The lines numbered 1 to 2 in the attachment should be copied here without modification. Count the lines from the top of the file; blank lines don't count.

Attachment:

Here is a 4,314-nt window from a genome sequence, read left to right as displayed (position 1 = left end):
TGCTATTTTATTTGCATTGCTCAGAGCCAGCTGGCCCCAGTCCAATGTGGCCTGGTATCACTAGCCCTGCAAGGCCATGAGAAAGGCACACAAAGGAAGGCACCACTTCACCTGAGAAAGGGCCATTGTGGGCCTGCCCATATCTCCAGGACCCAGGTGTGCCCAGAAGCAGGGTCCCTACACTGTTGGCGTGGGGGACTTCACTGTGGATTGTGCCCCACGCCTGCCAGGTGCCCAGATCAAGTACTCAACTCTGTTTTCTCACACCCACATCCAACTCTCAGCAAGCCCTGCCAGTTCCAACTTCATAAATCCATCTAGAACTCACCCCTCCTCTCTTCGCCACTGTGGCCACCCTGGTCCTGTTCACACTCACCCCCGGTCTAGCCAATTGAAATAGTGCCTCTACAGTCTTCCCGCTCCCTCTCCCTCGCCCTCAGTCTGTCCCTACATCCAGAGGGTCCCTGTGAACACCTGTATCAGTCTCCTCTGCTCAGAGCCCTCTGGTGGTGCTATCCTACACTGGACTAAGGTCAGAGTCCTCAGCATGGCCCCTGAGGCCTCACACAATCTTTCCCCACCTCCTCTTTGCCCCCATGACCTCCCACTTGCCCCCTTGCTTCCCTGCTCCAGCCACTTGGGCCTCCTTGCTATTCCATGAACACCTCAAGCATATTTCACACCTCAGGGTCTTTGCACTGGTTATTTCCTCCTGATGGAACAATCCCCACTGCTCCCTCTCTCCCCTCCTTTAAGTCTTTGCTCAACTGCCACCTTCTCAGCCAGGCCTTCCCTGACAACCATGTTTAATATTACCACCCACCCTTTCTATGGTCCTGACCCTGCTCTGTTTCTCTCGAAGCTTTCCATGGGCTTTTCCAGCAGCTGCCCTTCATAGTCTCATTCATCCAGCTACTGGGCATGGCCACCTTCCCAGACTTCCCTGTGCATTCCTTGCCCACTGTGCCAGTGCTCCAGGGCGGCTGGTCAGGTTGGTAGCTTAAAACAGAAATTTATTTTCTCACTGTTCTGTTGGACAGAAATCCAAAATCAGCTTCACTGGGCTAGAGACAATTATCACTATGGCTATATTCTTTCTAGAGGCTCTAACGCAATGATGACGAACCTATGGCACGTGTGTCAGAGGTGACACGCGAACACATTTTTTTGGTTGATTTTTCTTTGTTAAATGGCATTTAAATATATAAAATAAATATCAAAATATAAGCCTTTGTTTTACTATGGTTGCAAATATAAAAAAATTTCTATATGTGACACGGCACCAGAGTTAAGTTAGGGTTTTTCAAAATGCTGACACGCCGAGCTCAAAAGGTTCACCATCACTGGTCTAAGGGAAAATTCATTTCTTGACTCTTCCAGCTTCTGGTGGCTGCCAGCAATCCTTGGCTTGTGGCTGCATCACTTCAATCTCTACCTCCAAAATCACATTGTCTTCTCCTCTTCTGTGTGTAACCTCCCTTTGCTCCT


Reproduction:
Here is a 4,314-nt window from a genome sequence, read left to right as displayed (position 1 = left end):
TGCTATTTTATTTGCATTGCTCAGAGCCAGCTGGCCCCAGTCCAATGTGGCCTGGTATCACTAGCCCTGCAAGGCCATGAGAAAGGCACACAAAGGAAGGCACCACTTCACCTGAGAAAGGGCCATTGTGGGCCTGCCCATATCTCCAGGACCCAGGTGTGCCCAGAAGCAGGGTCCCTACACTGTTGGCGTGGGGGACTTCACTGTGGATTGTGCCCCACGCCTGCCAGGTGCCCAGATCAAGTACTCAACTCTGTTTTCTCACACCCACATCCAACTCTCAGCAAGCCCTGCCAGTTCCAACTTCATAAATCCATCTAGAACTCACCCCTCCTCTCTTCGCCACTGTGGCCACCCTGGTCCTGTTCACACTCACCCCCGGTCTAGCCAATTGAAATAGTGCCTCTACAGTCTTCCCGCTCCCTCTCCCTCGCCCTCAGTCTGTCCCTACATCCAGAGGGTCCCTGTGAACACCTGTATCAGTCTCCTCTGCTCAGAGCCCTCTGGTGGTGCTATCCTACACTGGACTAAGGTCAGAGTCCTCAGCATGGCCCCTGAGGCCTCACACAATCTTTCCCCACCTCCTCTTTGCCCCCATGACCTCCCACTTGCCCCCTTGCTTCCCTGCTCCAGCCACTTGGGCCTCCTTGCTATTCCATGAACACCTCAAGCATATTTCACACCTCAGGGTCTTTGCACTGGTTATTTCCTCCTGATGGAACAATCCCCACTGCTCCCTCTCTCCCCTCCTTTAAGTCTTTGCTCAACTGCCACCTTCTCAGCCAGGCCTTCCCTGACAACCATGTTTAATATTACCACCCACCCTTTCTATGGTCCTGACCCTGCTCTGTTTCTCTCGAAGCTTTCCATGGGCTTTTCCAGCAGCTGCCCTTCATAGTCTCATTCATCCAGCTACTGGGCATGGCCACCTTCCCAGACTTCCCTGTGCATTCCTTGCCCACTGTGCCAGTGCTCCAGGGCGGCTGGTCAGGTTGGTAGCTTAAAACAGAAATTTATTTTCTCACTGTTCTGTTGGACAGAAATCCAAAATCAGCTTCACTGGGCTAGAGACAATTATCACTATGGCTATATTCTTTCTAGAGGCTCTAACGCAATGATGACGAACCTATGGCACGTGTGTCAGAGGTGACACGCGAACACATTTTTTTGGTTGATTTTTCTTTGTTAAATGGCATTTAAATATATAAAATAAATATCAAAATATAAGCCTTTGTTTTACTATGGTTGCAAATATAAAAAAATTTCTATATGTGACACGGCACCAGAGTTAAGTTAGGGTTTTTCAAAATGCTGACACGCCGAGCTCAAAAGGTTCACCATCACTGGTCTAAGGGAAAATTCATTTCTTGACTCTTCCAGCTTCTGGTGGCTGCCAGCAATCCTTGGCTTGTGGCTGCATCACTTCAATCTCTACCTCCAAAATCACATTGTCTTCTCCTCTTCTGTGTGTAACCTCCCTTTGCTCCT